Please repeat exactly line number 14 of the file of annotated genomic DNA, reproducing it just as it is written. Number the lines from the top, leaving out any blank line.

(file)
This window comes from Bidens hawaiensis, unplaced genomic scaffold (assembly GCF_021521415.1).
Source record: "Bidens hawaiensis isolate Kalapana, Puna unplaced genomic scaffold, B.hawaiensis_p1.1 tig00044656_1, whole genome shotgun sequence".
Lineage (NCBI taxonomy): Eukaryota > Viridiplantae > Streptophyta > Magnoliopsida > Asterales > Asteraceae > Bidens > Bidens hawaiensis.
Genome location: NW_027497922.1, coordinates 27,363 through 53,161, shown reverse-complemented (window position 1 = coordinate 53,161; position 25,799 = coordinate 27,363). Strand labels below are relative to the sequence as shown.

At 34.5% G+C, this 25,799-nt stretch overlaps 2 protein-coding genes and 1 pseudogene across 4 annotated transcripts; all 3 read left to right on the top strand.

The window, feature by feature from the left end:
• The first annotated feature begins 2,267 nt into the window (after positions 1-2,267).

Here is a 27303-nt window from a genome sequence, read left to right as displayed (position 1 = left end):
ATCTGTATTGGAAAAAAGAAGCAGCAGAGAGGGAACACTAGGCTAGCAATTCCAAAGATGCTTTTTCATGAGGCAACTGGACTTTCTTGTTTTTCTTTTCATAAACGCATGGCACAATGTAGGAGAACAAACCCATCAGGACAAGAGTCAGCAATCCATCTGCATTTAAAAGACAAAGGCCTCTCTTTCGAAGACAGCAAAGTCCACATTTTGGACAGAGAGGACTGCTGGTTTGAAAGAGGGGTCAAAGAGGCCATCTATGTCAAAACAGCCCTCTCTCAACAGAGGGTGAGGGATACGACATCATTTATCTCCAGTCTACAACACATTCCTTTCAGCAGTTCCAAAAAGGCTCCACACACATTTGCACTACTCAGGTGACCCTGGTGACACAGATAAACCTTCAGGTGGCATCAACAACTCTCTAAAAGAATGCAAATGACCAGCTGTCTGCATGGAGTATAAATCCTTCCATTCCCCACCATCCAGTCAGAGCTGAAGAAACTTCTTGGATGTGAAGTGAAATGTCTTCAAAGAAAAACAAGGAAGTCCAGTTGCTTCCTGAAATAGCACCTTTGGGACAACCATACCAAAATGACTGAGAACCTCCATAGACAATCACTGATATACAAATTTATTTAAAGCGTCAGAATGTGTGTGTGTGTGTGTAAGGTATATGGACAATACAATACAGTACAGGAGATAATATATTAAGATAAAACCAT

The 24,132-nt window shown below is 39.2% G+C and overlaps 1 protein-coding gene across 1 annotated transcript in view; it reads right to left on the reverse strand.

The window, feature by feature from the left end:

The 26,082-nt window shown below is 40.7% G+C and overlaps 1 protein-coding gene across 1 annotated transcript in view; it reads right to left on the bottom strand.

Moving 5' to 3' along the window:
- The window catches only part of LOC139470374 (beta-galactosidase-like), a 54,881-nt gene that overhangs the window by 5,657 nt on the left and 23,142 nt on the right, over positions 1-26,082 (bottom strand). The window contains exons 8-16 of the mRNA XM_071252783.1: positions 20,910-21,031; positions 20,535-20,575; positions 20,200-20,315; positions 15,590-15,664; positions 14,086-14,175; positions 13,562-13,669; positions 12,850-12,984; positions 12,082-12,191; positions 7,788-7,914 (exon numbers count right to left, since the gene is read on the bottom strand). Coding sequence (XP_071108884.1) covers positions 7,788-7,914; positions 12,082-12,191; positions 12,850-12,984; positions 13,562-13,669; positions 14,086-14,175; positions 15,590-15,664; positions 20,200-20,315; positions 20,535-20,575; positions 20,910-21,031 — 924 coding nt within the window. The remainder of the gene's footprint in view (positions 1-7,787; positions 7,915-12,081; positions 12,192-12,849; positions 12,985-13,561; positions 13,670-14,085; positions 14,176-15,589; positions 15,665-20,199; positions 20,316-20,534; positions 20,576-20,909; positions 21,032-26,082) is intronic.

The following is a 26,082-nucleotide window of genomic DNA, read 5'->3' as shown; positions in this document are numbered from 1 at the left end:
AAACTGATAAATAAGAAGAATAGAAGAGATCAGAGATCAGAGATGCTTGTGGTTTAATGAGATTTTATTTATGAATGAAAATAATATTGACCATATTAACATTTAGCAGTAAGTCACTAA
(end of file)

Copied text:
- The window catches only part of LOC139470374 (beta-galactosidase-like), a 54,881-nt gene that overhangs the window by 5,657 nt on the left and 23,142 nt on the right, over positions 1-26,082 (bottom strand). The window contains exons 8-16 of the mRNA XM_071252783.1: positions 20,910-21,031; positions 20,535-20,575; positions 20,200-20,315; positions 15,590-15,664; positions 14,086-14,175; positions 13,562-13,669; positions 12,850-12,984; positions 12,082-12,191; positions 7,788-7,914 (exon numbers count right to left, since the gene is read on the bottom strand). Coding sequence (XP_071108884.1) covers positions 7,788-7,914; positions 12,082-12,191; positions 12,850-12,984; positions 13,562-13,669; positions 14,086-14,175; positions 15,590-15,664; positions 20,200-20,315; positions 20,535-20,575; positions 20,910-21,031 — 924 coding nt within the window. The remainder of the gene's footprint in view (positions 1-7,787; positions 7,915-12,081; positions 12,192-12,849; positions 12,985-13,561; positions 13,670-14,085; positions 14,176-15,589; positions 15,665-20,199; positions 20,316-20,534; positions 20,576-20,909; positions 21,032-26,082) is intronic.